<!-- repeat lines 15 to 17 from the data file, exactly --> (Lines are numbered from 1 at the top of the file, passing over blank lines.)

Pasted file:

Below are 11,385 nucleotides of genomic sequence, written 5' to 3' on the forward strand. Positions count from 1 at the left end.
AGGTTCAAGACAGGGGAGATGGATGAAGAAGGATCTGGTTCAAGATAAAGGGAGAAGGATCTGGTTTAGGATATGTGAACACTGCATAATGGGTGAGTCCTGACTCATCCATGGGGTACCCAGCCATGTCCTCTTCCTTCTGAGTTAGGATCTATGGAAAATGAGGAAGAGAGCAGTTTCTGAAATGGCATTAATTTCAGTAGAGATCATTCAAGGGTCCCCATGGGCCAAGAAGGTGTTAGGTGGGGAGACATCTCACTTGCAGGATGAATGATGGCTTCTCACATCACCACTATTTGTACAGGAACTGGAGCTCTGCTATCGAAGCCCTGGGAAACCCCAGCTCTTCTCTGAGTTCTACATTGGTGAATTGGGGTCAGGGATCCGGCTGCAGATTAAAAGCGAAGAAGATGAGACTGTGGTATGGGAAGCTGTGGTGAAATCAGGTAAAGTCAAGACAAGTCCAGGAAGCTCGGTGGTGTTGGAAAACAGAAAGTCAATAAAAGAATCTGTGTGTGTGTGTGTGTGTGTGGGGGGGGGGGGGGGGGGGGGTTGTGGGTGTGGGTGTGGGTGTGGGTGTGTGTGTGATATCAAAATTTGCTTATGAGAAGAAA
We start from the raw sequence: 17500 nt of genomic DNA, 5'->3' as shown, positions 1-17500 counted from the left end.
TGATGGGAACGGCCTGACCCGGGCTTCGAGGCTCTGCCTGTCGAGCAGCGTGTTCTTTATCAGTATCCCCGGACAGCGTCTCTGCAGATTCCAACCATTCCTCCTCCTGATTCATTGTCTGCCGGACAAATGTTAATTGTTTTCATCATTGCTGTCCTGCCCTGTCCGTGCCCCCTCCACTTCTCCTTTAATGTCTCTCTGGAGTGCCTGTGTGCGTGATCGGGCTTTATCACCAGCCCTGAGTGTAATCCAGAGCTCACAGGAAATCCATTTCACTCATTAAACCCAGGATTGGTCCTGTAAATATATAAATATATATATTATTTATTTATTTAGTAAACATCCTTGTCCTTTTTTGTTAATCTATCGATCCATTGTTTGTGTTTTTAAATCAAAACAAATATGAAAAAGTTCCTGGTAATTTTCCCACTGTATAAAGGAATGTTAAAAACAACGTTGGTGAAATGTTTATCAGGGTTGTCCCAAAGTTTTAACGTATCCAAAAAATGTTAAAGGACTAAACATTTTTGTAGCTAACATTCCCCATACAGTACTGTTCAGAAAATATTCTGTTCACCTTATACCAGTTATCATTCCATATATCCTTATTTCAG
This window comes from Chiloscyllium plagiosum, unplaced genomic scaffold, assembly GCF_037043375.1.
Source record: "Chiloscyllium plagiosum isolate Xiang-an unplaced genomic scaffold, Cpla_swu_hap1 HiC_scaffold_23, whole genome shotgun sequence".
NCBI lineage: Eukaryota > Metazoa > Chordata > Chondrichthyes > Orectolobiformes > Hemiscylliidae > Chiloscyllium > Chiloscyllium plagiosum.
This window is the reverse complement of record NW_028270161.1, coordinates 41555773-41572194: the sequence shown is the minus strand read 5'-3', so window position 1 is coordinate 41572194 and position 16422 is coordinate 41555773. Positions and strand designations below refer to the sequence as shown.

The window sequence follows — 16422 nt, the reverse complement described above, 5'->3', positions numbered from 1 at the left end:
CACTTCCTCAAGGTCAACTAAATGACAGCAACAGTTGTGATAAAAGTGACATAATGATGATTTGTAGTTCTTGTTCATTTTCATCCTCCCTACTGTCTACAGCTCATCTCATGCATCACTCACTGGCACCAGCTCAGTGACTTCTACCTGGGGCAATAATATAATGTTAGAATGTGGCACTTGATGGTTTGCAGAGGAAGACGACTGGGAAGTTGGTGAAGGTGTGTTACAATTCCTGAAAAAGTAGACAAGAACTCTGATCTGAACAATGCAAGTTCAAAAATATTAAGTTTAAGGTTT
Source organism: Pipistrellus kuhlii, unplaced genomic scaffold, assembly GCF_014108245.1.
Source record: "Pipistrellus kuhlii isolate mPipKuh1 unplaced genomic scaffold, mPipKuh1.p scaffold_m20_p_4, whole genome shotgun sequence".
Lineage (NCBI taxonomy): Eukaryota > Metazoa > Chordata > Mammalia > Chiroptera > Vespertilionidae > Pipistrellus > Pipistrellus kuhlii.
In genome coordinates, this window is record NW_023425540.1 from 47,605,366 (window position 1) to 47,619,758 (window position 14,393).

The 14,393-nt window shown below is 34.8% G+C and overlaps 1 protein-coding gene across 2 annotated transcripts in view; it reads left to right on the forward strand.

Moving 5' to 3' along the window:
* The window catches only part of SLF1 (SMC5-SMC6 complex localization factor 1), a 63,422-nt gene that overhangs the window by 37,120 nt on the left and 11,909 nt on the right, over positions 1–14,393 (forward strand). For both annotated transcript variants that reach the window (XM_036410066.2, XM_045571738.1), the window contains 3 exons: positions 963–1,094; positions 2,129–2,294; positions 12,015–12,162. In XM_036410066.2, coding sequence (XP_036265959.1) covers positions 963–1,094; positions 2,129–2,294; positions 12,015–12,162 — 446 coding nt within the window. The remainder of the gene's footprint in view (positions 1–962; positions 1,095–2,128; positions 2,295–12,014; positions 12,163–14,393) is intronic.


The 14,393-nt window shown below is 34.8% G+C and overlaps 1 protein-coding gene across 2 annotated transcripts in view; it reads left to right on the forward strand.

Moving 5' to 3' along the window:
* The window catches only part of SLF1 (SMC5-SMC6 complex localization factor 1), a 63,422-nt gene that overhangs the window by 37,120 nt on the left and 11,909 nt on the right, over positions 1–14,393 (forward strand). For both annotated transcript variants that reach the window (XM_036410066.2, XM_045571738.1), the window contains 3 exons: positions 963–1,094; positions 2,129–2,294; positions 12,015–12,162. In XM_036410066.2, coding sequence (XP_036265959.1) covers positions 963–1,094; positions 2,129–2,294; positions 12,015–12,162 — 446 coding nt within the window. The remainder of the gene's footprint in view (positions 1–962; positions 1,095–2,128; positions 2,295–12,014; positions 12,163–14,393) is intronic.